Monday, March 28, 2016 by usafeaturesmedia
(NationalSecurity.news) Several lawmakers who identified Belgium as one of Europe’s terrorism hotspots months ago are warning again following the recent attacks that radicalized individuals living in the country are still allowed to travel to the U.S. without first obtain a visa and undergoing a security background check.
Rep. Ron DeSantis, R-Fla., a member of the House Foreign Affairs Committee, said in an interview with the Washington Free Beacon this week that existing flaws in the visa waiver program – which helps facilitate easier travel to the United States from countries that include Belgium – have created a loophole that can be exploited by radicalized individuals who live in the excluded countries. And he is warning again, on the heels of the latest ISIS-inspired terrorist attacks in another European nation, that these flaws remain.
“The visa waiver reform, this is something we have been perusing and the [Obama] administration has brushed us off at every turn,” DeSantis told the WFB, noting that current visa policies do not require additional scrutiny of persons coming into the U.S. from known terrorism centers like the Belgian city of Molenbeek, which hosts a large Muslim community and is a principle terrorism training site.
“It’s the case that if those folks are citizens of Belgium they qualify for the visa waiver program and can hop on a plane and get here,” he said. “Clearly, that is not adequate given what happened.”
In fact, he continued, the Obama administration “even takes the position it’s safer to allow someone to come in on a visa waiver than make them get one, it’s kind of crazy,” DeSantis said. “You’re not going to be able to have intelligence on everyone there because there are so many potential recruits. It’s a clear vulnerability.”
Worse, he noted, the administration has been lax about deporting anyone who overstays their visa. That means radicalized individuals could essentially disappear inside the U.S. as they plan attacks.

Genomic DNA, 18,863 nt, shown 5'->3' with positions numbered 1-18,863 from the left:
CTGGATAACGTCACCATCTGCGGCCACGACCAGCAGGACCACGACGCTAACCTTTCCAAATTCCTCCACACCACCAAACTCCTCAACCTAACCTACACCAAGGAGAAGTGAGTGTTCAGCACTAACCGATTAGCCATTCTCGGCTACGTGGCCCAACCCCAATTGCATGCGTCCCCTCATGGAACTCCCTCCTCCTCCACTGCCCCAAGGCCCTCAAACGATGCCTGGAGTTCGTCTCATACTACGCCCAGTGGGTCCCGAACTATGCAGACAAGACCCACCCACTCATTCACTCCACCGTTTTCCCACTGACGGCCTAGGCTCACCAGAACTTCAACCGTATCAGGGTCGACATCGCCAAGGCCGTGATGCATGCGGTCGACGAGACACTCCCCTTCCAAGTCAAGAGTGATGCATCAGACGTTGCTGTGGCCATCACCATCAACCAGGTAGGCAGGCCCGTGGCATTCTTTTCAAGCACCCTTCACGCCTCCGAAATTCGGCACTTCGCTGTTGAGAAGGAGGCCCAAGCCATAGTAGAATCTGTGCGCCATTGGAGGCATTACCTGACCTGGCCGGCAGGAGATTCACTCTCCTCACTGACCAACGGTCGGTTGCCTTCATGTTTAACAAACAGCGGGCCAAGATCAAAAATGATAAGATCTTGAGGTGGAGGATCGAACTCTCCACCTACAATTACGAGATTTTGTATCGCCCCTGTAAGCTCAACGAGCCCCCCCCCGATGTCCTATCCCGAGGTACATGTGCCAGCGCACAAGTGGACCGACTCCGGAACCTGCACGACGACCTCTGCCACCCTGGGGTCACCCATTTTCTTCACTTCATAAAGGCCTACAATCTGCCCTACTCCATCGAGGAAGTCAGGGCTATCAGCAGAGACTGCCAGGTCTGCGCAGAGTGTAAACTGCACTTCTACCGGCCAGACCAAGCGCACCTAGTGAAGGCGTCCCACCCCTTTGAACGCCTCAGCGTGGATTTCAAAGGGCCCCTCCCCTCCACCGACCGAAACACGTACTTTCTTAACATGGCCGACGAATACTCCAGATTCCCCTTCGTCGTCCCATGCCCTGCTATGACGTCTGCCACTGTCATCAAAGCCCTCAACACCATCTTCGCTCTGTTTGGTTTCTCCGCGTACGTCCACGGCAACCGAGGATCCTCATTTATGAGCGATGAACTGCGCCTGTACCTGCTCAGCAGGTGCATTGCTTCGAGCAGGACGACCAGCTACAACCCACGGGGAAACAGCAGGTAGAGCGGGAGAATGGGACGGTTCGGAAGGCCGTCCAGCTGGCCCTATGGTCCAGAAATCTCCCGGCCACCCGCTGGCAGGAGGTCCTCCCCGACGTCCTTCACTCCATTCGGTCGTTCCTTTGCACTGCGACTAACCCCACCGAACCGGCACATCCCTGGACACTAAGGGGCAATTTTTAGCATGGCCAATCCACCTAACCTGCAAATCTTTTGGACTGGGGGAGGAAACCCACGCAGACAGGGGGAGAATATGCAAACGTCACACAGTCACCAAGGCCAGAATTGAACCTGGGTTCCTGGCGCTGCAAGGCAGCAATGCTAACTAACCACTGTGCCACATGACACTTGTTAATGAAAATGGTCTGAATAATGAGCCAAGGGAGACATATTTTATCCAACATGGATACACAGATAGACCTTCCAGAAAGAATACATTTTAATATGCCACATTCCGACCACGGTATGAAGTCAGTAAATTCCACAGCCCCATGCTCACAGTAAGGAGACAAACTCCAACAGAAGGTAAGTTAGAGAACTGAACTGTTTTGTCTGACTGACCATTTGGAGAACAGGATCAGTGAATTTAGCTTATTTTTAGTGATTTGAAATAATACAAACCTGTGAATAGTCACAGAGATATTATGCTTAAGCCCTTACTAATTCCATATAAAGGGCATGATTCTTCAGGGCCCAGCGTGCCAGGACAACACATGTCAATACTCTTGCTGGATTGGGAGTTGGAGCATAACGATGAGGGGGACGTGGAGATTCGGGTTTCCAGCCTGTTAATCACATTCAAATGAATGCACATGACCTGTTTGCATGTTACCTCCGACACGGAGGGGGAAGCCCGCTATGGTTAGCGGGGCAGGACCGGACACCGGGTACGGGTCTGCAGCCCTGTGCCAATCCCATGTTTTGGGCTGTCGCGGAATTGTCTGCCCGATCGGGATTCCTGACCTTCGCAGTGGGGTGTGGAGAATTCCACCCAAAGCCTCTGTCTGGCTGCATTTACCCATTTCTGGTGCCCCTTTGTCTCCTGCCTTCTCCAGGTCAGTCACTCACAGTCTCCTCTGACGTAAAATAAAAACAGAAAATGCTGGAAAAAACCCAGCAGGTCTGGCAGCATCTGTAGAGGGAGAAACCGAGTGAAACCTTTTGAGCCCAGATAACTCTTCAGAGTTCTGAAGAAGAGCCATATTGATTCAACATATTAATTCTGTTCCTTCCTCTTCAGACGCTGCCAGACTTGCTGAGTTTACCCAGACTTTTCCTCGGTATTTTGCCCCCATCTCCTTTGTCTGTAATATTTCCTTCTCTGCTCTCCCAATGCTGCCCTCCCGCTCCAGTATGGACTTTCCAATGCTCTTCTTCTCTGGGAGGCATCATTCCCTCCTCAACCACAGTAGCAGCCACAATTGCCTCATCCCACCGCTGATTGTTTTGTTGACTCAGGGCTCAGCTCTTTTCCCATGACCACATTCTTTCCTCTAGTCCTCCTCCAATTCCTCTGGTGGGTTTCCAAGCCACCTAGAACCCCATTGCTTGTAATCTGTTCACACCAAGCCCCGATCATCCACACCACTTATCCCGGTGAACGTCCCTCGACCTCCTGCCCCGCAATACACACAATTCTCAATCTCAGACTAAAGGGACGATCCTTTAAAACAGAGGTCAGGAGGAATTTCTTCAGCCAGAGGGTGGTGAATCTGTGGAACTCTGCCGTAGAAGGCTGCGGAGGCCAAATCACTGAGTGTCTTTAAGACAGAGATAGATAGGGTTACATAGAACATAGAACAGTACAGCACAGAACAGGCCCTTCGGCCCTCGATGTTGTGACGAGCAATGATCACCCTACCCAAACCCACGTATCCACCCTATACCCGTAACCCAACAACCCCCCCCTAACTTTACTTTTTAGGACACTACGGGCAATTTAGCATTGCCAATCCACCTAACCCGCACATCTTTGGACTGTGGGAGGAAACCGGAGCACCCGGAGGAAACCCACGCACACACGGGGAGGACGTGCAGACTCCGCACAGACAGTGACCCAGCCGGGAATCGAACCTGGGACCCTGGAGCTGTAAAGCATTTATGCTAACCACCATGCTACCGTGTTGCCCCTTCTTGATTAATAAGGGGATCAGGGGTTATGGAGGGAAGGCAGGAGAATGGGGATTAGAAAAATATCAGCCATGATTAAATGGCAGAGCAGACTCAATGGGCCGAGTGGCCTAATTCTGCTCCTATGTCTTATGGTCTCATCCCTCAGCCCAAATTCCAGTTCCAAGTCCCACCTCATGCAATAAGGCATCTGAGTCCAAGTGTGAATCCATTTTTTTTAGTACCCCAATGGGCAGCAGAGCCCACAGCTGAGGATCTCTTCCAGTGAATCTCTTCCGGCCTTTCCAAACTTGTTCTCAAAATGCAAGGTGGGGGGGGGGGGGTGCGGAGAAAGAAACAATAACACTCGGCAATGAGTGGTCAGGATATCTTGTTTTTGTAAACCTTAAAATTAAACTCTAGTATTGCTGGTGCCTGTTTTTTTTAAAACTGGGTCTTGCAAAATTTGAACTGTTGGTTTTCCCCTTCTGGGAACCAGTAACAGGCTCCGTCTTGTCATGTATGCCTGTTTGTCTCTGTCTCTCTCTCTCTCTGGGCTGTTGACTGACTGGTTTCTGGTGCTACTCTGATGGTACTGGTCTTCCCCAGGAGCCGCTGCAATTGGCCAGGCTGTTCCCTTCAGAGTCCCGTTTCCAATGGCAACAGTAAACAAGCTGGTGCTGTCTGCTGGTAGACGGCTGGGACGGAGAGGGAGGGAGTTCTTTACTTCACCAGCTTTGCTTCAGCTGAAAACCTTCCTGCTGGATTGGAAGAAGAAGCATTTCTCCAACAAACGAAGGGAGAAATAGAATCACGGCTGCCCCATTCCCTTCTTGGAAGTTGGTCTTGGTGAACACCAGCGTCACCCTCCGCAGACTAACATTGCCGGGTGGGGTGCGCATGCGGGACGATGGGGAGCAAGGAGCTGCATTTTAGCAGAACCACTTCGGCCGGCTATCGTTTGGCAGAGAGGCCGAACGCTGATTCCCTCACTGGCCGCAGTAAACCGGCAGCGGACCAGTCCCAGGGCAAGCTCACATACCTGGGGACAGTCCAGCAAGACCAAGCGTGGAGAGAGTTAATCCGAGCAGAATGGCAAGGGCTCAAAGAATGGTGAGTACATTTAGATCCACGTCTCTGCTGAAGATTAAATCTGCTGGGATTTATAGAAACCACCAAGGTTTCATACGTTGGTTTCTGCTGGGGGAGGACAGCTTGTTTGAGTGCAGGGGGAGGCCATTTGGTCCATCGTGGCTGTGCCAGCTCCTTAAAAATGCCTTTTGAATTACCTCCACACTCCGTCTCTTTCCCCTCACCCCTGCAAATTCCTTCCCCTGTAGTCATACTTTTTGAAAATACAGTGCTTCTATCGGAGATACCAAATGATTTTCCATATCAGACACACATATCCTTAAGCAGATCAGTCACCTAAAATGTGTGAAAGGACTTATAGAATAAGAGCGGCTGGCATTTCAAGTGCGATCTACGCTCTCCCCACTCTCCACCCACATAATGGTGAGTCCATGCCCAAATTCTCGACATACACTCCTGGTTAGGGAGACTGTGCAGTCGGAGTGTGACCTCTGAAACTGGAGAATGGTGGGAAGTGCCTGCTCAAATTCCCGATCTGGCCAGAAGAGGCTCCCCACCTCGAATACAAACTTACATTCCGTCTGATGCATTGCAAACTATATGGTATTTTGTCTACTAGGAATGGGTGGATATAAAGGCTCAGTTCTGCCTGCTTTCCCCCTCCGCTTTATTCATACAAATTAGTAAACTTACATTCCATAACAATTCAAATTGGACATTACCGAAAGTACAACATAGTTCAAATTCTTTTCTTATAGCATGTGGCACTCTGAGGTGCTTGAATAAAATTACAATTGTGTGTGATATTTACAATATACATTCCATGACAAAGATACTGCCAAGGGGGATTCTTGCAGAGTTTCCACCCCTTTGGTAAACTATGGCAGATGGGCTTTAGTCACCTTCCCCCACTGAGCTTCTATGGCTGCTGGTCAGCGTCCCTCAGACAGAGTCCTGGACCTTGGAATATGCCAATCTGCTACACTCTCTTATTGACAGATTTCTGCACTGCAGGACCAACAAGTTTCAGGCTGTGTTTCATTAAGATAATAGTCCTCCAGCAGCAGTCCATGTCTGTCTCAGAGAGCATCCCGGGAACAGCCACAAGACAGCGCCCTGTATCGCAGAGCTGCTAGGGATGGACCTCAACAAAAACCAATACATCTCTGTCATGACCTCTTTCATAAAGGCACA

“There’s no enforcement once they get here,” DeSantis told the WFB. “Hundreds of thousands of people come over and then overstay. You are not going to be removed under current policy under this administration.”
DeSantis and other lawmakers identified Belgium as a terrorist hotspot following the November 2015 ISIS-inspired attacks in Paris. Authorities and intelligence officials later identified five of the Paris attackers as French nationals, two of whom had been living in Belgium. A sixth terrorist was actually a Belgian national.
Citizens from both countries are able to freely travel to the U.S. without scrutiny by appropriate federal agencies.
“At least six of the Paris attackers could have attempted to enter the country under this program,” DeSantis said in December during a congressional hearing on flaws in the visa waiver program.
The administration downplayed any concerns about those who seek to travel to the U.S. from Belgium.
“Though we do not require Belgian citizens to have a visa to travel here for business or tourism purposes, both the Transportation Security Administration and U.S. Customs and Border Protection have procedures in place to identify and prevent travel here from Belgium by individuals of suspicion,” Department of Homeland Security Secretary Jeh Johnson in a statement Tuesday.
“All travelers arriving in the United States are vetted against the U.S. Terrorist Screening Database, regardless of whether they arrive with a visa or an Electronic System for Travel Authorization,” Johnson added. “We continually evaluate whether more screening is necessary, particularly in light of today’s attacks.”
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